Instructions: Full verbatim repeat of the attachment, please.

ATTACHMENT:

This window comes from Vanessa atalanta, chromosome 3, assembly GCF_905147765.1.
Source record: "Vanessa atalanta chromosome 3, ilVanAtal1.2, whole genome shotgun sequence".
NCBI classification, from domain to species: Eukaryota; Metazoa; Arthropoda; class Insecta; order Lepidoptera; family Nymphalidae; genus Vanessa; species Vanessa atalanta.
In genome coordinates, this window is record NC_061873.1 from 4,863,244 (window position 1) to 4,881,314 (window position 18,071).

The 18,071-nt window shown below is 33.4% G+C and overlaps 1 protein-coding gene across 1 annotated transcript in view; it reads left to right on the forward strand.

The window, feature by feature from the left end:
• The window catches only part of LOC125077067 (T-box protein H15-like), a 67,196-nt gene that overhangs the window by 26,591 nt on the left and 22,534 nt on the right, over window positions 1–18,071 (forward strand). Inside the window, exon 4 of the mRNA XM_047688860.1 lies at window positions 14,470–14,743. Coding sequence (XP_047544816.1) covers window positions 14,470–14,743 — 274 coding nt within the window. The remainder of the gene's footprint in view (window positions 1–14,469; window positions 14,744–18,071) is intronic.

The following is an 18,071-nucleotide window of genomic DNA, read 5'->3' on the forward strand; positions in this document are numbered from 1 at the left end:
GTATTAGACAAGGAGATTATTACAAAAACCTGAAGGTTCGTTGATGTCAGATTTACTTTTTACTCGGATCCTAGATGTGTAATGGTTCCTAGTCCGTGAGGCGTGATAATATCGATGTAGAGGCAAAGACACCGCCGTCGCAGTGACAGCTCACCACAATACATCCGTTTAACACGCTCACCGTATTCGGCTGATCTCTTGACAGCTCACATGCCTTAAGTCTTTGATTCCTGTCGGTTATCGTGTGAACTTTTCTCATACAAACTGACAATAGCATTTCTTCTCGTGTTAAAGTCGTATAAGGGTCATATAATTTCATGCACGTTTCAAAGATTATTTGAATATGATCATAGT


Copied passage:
This window comes from Vanessa atalanta, chromosome 3, assembly GCF_905147765.1.
Source record: "Vanessa atalanta chromosome 3, ilVanAtal1.2, whole genome shotgun sequence".
NCBI classification, from domain to species: Eukaryota; Metazoa; Arthropoda; class Insecta; order Lepidoptera; family Nymphalidae; genus Vanessa; species Vanessa atalanta.
In genome coordinates, this window is record NC_061873.1 from 4,863,244 (window position 1) to 4,881,314 (window position 18,071).

The 18,071-nt window shown below is 33.4% G+C and overlaps 1 protein-coding gene across 1 annotated transcript in view; it reads left to right on the forward strand.

The window, feature by feature from the left end:
• The window catches only part of LOC125077067 (T-box protein H15-like), a 67,196-nt gene that overhangs the window by 26,591 nt on the left and 22,534 nt on the right, over window positions 1–18,071 (forward strand). Inside the window, exon 4 of the mRNA XM_047688860.1 lies at window positions 14,470–14,743. Coding sequence (XP_047544816.1) covers window positions 14,470–14,743 — 274 coding nt within the window. The remainder of the gene's footprint in view (window positions 1–14,469; window positions 14,744–18,071) is intronic.

The following is an 18,071-nucleotide window of genomic DNA, read 5'->3' on the forward strand; positions in this document are numbered from 1 at the left end:
GTATTAGACAAGGAGATTATTACAAAAACCTGAAGGTTCGTTGATGTCAGATTTACTTTTTACTCGGATCCTAGATGTGTAATGGTTCCTAGTCCGTGAGGCGTGATAATATCGATGTAGAGGCAAAGACACCGCCGTCGCAGTGACAGCTCACCACAATACATCCGTTTAACACGCTCACCGTATTCGGCTGATCTCTTGACAGCTCACATGCCTTAAGTCTTTGATTCCTGTCGGTTATCGTGTGAACTTTTCTCATACAAACTGACAATAGCATTTCTTCTCGTGTTAAAGTCGTATAAGGGTCATATAATTTCATGCACGTTTCAAAGATTATTTGAATATGATCATAGT